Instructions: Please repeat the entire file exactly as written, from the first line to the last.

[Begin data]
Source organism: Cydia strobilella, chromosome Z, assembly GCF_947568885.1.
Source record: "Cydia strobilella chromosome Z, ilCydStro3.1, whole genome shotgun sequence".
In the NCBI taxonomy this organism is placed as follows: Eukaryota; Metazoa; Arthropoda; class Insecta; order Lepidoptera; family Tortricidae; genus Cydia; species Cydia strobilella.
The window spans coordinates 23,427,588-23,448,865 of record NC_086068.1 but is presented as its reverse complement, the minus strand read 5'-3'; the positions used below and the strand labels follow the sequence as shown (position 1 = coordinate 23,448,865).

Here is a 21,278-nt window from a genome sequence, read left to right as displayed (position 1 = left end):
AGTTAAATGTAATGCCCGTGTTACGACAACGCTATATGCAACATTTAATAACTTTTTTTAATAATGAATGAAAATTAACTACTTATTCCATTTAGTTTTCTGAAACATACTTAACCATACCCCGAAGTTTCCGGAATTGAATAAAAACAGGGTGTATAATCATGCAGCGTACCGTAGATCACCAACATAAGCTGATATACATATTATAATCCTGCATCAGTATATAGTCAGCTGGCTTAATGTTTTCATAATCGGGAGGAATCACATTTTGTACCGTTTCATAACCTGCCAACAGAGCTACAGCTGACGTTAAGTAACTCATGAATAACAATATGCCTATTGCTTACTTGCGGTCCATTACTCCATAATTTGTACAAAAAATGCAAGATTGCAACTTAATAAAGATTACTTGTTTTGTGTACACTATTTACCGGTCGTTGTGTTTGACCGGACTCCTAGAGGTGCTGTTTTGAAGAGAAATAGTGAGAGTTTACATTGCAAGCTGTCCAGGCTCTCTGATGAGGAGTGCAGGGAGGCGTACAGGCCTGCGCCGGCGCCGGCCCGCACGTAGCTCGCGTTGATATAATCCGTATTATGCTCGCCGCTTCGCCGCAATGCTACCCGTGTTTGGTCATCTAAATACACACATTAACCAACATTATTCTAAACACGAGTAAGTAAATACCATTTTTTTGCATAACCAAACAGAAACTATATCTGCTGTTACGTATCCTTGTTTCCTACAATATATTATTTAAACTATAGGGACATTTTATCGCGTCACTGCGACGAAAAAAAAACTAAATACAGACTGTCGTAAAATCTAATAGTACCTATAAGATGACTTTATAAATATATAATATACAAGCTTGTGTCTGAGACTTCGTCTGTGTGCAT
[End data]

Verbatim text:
Source organism: Cydia strobilella, chromosome Z, assembly GCF_947568885.1.
Source record: "Cydia strobilella chromosome Z, ilCydStro3.1, whole genome shotgun sequence".
In the NCBI taxonomy this organism is placed as follows: Eukaryota; Metazoa; Arthropoda; class Insecta; order Lepidoptera; family Tortricidae; genus Cydia; species Cydia strobilella.
The window spans coordinates 23,427,588-23,448,865 of record NC_086068.1 but is presented as its reverse complement, the minus strand read 5'-3'; the positions used below and the strand labels follow the sequence as shown (position 1 = coordinate 23,448,865).

Here is a 21,278-nt window from a genome sequence, read left to right as displayed (position 1 = left end):
AGTTAAATGTAATGCCCGTGTTACGACAACGCTATATGCAACATTTAATAACTTTTTTTAATAATGAATGAAAATTAACTACTTATTCCATTTAGTTTTCTGAAACATACTTAACCATACCCCGAAGTTTCCGGAATTGAATAAAAACAGGGTGTATAATCATGCAGCGTACCGTAGATCACCAACATAAGCTGATATACATATTATAATCCTGCATCAGTATATAGTCAGCTGGCTTAATGTTTTCATAATCGGGAGGAATCACATTTTGTACCGTTTCATAACCTGCCAACAGAGCTACAGCTGACGTTAAGTAACTCATGAATAACAATATGCCTATTGCTTACTTGCGGTCCATTACTCCATAATTTGTACAAAAAATGCAAGATTGCAACTTAATAAAGATTACTTGTTTTGTGTACACTATTTACCGGTCGTTGTGTTTGACCGGACTCCTAGAGGTGCTGTTTTGAAGAGAAATAGTGAGAGTTTACATTGCAAGCTGTCCAGGCTCTCTGATGAGGAGTGCAGGGAGGCGTACAGGCCTGCGCCGGCGCCGGCCCGCACGTAGCTCGCGTTGATATAATCCGTATTATGCTCGCCGCTTCGCCGCAATGCTACCCGTGTTTGGTCATCTAAATACACACATTAACCAACATTATTCTAAACACGAGTAAGTAAATACCATTTTTTTGCATAACCAAACAGAAACTATATCTGCTGTTACGTATCCTTGTTTCCTACAATATATTATTTAAACTATAGGGACATTTTATCGCGTCACTGCGACGAAAAAAAAACTAAATACAGACTGTCGTAAAATCTAATAGTACCTATAAGATGACTTTATAAATATATAATATACAAGCTTGTGTCTGAGACTTCGTCTGTGTGCAT